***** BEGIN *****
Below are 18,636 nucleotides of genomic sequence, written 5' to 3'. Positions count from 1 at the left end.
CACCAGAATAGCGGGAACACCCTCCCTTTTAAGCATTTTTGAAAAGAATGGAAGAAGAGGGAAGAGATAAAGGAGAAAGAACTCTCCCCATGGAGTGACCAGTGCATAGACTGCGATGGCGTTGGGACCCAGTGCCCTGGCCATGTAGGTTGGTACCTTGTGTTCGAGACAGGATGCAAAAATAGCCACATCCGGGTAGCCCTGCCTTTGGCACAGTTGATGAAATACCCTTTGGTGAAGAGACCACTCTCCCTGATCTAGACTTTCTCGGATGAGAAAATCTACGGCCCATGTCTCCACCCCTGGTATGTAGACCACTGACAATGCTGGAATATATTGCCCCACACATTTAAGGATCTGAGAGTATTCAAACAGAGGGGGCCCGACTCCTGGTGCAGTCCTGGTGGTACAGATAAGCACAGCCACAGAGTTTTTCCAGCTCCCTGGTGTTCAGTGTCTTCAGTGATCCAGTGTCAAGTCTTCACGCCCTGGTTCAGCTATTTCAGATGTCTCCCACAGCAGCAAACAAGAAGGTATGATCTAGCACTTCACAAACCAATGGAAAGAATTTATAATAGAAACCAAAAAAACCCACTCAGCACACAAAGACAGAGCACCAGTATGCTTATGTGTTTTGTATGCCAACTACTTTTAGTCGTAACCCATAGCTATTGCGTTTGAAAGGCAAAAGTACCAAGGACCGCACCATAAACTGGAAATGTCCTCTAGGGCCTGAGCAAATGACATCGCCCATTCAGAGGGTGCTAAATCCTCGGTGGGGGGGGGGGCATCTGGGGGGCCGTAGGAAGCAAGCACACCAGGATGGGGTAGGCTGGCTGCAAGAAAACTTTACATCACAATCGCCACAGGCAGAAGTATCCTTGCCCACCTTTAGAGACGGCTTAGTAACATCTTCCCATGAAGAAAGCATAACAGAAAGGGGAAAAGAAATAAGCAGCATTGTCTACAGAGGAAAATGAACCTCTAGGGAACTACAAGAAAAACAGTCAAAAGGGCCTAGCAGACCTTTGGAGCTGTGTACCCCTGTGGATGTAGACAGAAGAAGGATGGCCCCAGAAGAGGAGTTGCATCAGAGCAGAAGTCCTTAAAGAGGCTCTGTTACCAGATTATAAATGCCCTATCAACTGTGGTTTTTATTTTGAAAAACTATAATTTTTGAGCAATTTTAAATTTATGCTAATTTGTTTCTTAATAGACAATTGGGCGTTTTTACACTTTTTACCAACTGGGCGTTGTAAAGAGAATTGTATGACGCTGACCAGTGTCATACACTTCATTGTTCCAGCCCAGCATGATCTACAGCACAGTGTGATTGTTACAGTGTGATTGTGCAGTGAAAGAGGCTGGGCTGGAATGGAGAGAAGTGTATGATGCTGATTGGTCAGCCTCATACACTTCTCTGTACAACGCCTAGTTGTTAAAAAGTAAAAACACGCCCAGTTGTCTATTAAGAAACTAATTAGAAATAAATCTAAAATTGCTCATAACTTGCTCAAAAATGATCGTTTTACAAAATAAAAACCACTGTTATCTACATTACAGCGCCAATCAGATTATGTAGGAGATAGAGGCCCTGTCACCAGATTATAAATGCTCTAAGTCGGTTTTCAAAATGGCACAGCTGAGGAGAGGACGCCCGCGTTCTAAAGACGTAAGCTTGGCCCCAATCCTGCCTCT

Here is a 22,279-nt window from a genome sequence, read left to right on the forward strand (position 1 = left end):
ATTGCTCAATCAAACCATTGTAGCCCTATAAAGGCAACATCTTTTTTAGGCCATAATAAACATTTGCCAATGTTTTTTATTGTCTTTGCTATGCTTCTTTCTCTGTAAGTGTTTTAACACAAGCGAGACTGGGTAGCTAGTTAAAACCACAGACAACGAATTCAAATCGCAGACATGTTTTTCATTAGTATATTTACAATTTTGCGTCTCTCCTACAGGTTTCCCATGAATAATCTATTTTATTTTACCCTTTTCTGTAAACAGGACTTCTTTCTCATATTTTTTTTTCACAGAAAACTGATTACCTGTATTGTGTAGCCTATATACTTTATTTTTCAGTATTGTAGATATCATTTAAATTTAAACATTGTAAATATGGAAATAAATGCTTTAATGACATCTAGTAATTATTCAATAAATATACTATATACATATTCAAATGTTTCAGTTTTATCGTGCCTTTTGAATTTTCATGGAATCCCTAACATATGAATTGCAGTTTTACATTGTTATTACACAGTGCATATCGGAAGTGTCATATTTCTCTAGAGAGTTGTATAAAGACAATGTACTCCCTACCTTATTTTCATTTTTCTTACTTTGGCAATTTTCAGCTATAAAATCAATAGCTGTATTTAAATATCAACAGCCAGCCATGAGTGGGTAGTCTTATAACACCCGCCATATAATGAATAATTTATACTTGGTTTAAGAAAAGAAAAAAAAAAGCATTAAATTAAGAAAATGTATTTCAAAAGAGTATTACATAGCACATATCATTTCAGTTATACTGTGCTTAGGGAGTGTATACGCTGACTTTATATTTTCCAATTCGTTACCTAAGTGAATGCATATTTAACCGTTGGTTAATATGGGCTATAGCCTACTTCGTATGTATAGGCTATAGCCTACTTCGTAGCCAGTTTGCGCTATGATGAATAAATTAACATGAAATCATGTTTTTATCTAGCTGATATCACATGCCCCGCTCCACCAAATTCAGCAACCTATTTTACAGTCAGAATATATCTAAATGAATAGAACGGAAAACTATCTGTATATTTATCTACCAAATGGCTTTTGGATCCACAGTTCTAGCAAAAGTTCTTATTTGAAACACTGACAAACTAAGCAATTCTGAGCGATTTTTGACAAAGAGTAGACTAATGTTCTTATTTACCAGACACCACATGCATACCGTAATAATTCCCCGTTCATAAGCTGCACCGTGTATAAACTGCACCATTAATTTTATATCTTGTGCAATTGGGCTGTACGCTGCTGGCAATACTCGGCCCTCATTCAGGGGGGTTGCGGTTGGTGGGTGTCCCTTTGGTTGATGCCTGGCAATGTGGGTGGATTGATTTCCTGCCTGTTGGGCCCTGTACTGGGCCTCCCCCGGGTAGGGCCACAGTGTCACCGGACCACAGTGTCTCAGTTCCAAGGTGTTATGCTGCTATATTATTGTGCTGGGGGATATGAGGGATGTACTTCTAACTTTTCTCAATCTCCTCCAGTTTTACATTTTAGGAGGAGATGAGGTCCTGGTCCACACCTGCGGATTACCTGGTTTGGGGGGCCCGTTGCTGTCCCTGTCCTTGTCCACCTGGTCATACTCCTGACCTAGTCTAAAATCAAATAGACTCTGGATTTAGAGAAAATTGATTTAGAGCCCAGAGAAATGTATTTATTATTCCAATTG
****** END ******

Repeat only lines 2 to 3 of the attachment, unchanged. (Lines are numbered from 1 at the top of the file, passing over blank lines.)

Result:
CACCAGAATAGCGGGAACACCCTCCCTTTTAAGCATTTTTGAAAAGAATGGAAGAAGAGGGAAGAGATAAAGGAGAAAGAACTCTCCCCATGGAGTGACCAGTGCATAGACTGCGATGGCGTTGGGACCCAGTGCCCTGGCCATGTAGGTTGGTACCTTGTGTTCGAGACAGGATGCAAAAATAGCCACATCCGGGTAGCCCTGCCTTTGGCACAGTTGATGAAATACCCTTTGGTGAAGAGACCACTCTCCCTGATCTAGACTTTCTCGGATGAGAAAATCTACGGCCCATGTCTCCACCCCTGGTATGTAGACCACTGACAATGCTGGAATATATTGCCCCACACATTTAAGGATCTGAGAGTATTCAAACAGAGGGGGCCCGACTCCTGGTGCAGTCCTGGTGGTACAGATAAGCACAGCCACAGAGTTTTTCCAGCTCCCTGGTGTTCAGTGTCTTCAGTGATCCAGTGTCAAGTCTTCACGCCCTGGTTCAGCTATTTCAGATGTCTCCCACAGCAGCAAACAAGAAGGTATGATCTAGCACTTCACAAACCAATGGAAAGAATTTATAATAGAAACCAAAAAAACCCACTCAGCACACAAAGACAGAGCACCAGTATGCTTATGTGTTTTGTATGCCAACTACTTTTAGTCGTAACCCATAGCTATTGCGTTTGAAAGGCAAAAGTACCAAGGACCGCACCATAAACTGGAAATGTCCTCTAGGGCCTGAGCAAATGACATCGCCCATTCAGAGGGTGCTAAATCCTCGGTGGGGGGGGGGGCATCTGGGGGGCCGTAGGAAGCAAGCACACCAGGATGGGGTAGGCTGGCTGCAAGAAAACTTTACATCACAATCGCCACAGGCAGAAGTATCCTTGCCCACCTTTAGAGACGGCTTAGTAACATCTTCCCATGAAGAAAGCATAACAGAAAGGGGAAAAGAAATAAGCAGCATTGTCTACAGAGGAAAATGAACCTCTAGGGAACTACAAGAAAAACAGTCAAAAGGGCCTAGCAGACCTTTGGAGCTGTGTACCCCTGTGGATGTAGACAGAAGAAGGATGGCCCCAGAAGAGGAGTTGCATCAGAGCAGAAGTCCTTAAAGAGGCTCTGTTACCAGATTATAAATGCCCTATCAACTGTGGTTTTTATTTTGAAAAACTATAATTTTTGAGCAATTTTAAATTTATGCTAATTTGTTTCTTAATAGACAATTGGGCGTTTTTACACTTTTTACCAACTGGGCGTTGTAAAGAGAATTGTATGACGCTGACCAGTGTCATACACTTCATTGTTCCAGCCCAGCATGATCTACAGCACAGTGTGATTGTTACAGTGTGATTGTGCAGTGAAAGAGGCTGGGCTGGAATGGAGAGAAGTGTATGATGCTGATTGGTCAGCCTCATACACTTCTCTGTACAACGCCTAGTTGTTAAAAAGTAAAAACACGCCCAGTTGTCTATTAAGAAACTAATTAGAAATAAATCTAAAATTGCTCATAACTTGCTCAAAAATGATCGTTTTACAAAATAAAAACCACTGTTATCTACATTACAGCGCCAATCAGATTATGTAGGAGATAGAGGCCCTGTCACCAGATTATAAATGCTCTAAGTCGGTTTTCAAAATGGCACAGCTGAGGAGAGGACGCCCGCGTTCTAAAGACGTAAGCTTGGCCCCAATCCTGCCTCT

Here is a 22,279-nt window from a genome sequence, read left to right on the forward strand (position 1 = left end):